Diversity network’s influence
Hannah joined the CSP’s LGBTQIA+ network after it launched on Twitter at the end of November last year. Before that, she was unaware of the network and says she ‘didn’t really know anybody from the physio perspective who were LGBT affiliated’. She praises the trade union for its ‘big push for inclusion’ more recently, including boosting its social media presence.
‘Twitter has provided us all with a massive platform to be able to contact each other with regards to anything,’ she says.
‘So, since the LGBTQIA+ network pages have come up on Twitter, a lot of people are getting more involved and more included.’
In academia, Arun Joseph, a DPhil student in clinical neurosciences at Oxford University, says his experiences as a gay man of Asian-Indian heritage have been more positive than negative.
Highlighting the work of the CSP’s LGBTQIA+ network, he says: ‘The whole title, the CSP LGBTQIA+ network, itself is a huge awareness that it is okay to be different, it is okay to belong to different minority groups.’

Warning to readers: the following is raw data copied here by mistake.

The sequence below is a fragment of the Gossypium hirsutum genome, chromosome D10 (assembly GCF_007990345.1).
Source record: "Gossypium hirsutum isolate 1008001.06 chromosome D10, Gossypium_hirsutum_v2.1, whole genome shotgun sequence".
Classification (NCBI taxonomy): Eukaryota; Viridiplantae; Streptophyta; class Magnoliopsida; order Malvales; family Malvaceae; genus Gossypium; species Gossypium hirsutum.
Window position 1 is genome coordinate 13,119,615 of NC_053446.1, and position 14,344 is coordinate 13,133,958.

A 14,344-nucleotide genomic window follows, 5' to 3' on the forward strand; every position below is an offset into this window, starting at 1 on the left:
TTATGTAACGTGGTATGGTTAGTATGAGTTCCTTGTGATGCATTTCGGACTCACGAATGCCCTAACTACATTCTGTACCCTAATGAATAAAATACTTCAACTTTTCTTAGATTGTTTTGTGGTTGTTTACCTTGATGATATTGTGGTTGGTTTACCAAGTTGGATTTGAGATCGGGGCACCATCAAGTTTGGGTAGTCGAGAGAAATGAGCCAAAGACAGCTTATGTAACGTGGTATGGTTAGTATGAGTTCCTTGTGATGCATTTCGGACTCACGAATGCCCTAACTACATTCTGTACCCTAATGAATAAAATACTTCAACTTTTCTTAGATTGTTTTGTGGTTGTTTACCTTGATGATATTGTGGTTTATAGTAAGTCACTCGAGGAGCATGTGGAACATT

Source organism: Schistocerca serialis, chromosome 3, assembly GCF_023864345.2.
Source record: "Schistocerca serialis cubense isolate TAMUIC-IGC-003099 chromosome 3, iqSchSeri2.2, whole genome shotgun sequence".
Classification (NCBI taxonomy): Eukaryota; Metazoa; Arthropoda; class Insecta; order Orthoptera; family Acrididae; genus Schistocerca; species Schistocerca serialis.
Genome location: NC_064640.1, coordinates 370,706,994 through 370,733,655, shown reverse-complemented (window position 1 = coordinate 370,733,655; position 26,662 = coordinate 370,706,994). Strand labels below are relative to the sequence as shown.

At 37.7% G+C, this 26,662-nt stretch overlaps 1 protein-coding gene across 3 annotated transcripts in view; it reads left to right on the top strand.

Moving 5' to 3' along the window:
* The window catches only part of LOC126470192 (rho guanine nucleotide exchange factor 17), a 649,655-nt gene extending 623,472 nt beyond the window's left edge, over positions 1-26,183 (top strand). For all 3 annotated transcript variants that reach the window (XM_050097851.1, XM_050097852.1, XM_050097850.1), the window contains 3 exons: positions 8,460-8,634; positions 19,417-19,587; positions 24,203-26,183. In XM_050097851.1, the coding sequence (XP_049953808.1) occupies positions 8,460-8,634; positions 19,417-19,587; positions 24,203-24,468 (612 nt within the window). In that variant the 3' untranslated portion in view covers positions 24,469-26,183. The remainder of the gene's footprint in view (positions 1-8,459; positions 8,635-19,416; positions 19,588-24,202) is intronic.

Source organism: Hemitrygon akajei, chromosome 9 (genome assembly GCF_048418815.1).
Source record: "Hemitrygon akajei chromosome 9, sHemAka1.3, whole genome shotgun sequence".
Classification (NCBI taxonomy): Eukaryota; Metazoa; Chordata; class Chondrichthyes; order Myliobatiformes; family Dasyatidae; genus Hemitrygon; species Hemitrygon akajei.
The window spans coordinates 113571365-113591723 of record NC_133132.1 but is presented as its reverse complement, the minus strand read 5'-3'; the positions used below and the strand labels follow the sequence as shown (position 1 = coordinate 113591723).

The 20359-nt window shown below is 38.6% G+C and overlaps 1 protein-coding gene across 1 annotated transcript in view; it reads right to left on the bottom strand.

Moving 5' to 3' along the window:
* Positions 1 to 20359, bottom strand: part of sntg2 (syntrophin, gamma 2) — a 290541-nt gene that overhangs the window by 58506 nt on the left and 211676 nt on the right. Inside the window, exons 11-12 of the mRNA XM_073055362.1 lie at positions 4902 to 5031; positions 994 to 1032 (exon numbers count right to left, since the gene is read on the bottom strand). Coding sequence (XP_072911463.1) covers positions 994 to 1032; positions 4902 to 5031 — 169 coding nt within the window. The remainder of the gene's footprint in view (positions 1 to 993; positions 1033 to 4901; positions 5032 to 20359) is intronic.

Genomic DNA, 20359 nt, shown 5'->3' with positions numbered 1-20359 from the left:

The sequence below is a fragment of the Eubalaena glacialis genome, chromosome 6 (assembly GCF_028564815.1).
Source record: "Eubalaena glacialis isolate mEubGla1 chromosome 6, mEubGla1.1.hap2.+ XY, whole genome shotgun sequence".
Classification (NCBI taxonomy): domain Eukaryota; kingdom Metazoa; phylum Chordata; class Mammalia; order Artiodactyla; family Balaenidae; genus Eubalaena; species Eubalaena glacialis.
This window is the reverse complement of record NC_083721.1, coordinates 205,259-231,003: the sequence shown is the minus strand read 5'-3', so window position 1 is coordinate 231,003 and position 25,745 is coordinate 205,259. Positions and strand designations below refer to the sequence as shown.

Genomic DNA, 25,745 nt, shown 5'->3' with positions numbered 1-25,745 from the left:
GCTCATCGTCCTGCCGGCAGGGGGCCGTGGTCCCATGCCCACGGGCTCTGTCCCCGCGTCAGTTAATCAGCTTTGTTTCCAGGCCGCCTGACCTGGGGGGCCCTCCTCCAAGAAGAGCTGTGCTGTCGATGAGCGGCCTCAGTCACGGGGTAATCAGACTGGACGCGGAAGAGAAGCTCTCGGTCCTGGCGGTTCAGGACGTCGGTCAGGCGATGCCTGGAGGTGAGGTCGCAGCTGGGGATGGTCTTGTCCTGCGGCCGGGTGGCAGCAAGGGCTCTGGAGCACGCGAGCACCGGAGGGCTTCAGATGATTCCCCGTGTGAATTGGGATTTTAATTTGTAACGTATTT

Despite this, Arun, who is also a lecturer in physiotherapy at Coventry University, says that those from minority groups still face ‘additional challenges and additional barriers’ compared to their colleagues.
‘So, compared to being a heterosexual, I think talking about being gay, as well as talking about your weekend or plans with a same-sex partner is not as comfortable,’ he explains.
‘So that can actually have an impact on how you mingle with your team and the team bonding, which can have a consequent impact on your work.’